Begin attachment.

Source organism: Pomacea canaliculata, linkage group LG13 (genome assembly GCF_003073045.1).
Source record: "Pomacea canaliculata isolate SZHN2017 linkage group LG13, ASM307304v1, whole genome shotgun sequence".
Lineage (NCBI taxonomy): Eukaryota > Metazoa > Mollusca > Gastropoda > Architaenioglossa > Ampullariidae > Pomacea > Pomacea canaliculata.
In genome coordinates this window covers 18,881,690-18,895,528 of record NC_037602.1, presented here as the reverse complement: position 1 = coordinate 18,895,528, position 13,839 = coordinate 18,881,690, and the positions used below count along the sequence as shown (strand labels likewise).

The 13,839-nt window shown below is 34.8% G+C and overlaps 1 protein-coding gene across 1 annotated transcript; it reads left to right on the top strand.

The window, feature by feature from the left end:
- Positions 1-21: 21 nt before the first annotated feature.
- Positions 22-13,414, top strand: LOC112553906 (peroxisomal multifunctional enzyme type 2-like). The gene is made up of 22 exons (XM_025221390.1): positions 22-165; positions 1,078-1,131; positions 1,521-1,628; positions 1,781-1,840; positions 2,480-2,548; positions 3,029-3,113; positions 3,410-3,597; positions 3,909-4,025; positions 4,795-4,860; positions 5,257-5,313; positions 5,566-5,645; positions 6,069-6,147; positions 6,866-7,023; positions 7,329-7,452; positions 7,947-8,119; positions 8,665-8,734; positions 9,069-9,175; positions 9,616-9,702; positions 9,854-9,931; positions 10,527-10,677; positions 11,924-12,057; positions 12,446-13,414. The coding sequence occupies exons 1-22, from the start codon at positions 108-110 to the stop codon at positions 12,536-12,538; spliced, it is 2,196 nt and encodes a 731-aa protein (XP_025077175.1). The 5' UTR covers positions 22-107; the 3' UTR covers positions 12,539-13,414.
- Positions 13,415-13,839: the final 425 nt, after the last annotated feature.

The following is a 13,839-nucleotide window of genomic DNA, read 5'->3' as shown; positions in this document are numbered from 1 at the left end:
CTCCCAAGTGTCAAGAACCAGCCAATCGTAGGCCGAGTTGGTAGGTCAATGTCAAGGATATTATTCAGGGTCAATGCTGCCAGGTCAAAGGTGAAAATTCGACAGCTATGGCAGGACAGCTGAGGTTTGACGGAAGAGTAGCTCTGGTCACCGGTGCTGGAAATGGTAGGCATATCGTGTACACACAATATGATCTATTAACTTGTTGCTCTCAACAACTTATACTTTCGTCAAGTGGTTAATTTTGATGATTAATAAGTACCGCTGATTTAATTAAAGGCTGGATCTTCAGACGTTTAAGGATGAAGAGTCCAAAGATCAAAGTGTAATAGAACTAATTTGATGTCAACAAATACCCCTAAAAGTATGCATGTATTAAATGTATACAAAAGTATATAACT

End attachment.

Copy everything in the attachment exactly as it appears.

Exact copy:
Source organism: Pomacea canaliculata, linkage group LG13 (genome assembly GCF_003073045.1).
Source record: "Pomacea canaliculata isolate SZHN2017 linkage group LG13, ASM307304v1, whole genome shotgun sequence".
Lineage (NCBI taxonomy): Eukaryota > Metazoa > Mollusca > Gastropoda > Architaenioglossa > Ampullariidae > Pomacea > Pomacea canaliculata.
In genome coordinates this window covers 18,881,690-18,895,528 of record NC_037602.1, presented here as the reverse complement: position 1 = coordinate 18,895,528, position 13,839 = coordinate 18,881,690, and the positions used below count along the sequence as shown (strand labels likewise).

The 13,839-nt window shown below is 34.8% G+C and overlaps 1 protein-coding gene across 1 annotated transcript; it reads left to right on the top strand.

The window, feature by feature from the left end:
- Positions 1-21: 21 nt before the first annotated feature.
- Positions 22-13,414, top strand: LOC112553906 (peroxisomal multifunctional enzyme type 2-like). The gene is made up of 22 exons (XM_025221390.1): positions 22-165; positions 1,078-1,131; positions 1,521-1,628; positions 1,781-1,840; positions 2,480-2,548; positions 3,029-3,113; positions 3,410-3,597; positions 3,909-4,025; positions 4,795-4,860; positions 5,257-5,313; positions 5,566-5,645; positions 6,069-6,147; positions 6,866-7,023; positions 7,329-7,452; positions 7,947-8,119; positions 8,665-8,734; positions 9,069-9,175; positions 9,616-9,702; positions 9,854-9,931; positions 10,527-10,677; positions 11,924-12,057; positions 12,446-13,414. The coding sequence occupies exons 1-22, from the start codon at positions 108-110 to the stop codon at positions 12,536-12,538; spliced, it is 2,196 nt and encodes a 731-aa protein (XP_025077175.1). The 5' UTR covers positions 22-107; the 3' UTR covers positions 12,539-13,414.
- Positions 13,415-13,839: the final 425 nt, after the last annotated feature.

The following is a 13,839-nucleotide window of genomic DNA, read 5'->3' as shown; positions in this document are numbered from 1 at the left end:
CTCCCAAGTGTCAAGAACCAGCCAATCGTAGGCCGAGTTGGTAGGTCAATGTCAAGGATATTATTCAGGGTCAATGCTGCCAGGTCAAAGGTGAAAATTCGACAGCTATGGCAGGACAGCTGAGGTTTGACGGAAGAGTAGCTCTGGTCACCGGTGCTGGAAATGGTAGGCATATCGTGTACACACAATATGATCTATTAACTTGTTGCTCTCAACAACTTATACTTTCGTCAAGTGGTTAATTTTGATGATTAATAAGTACCGCTGATTTAATTAAAGGCTGGATCTTCAGACGTTTAAGGATGAAGAGTCCAAAGATCAAAGTGTAATAGAACTAATTTGATGTCAACAAATACCCCTAAAAGTATGCATGTATTAAATGTATACAAAAGTATATAACT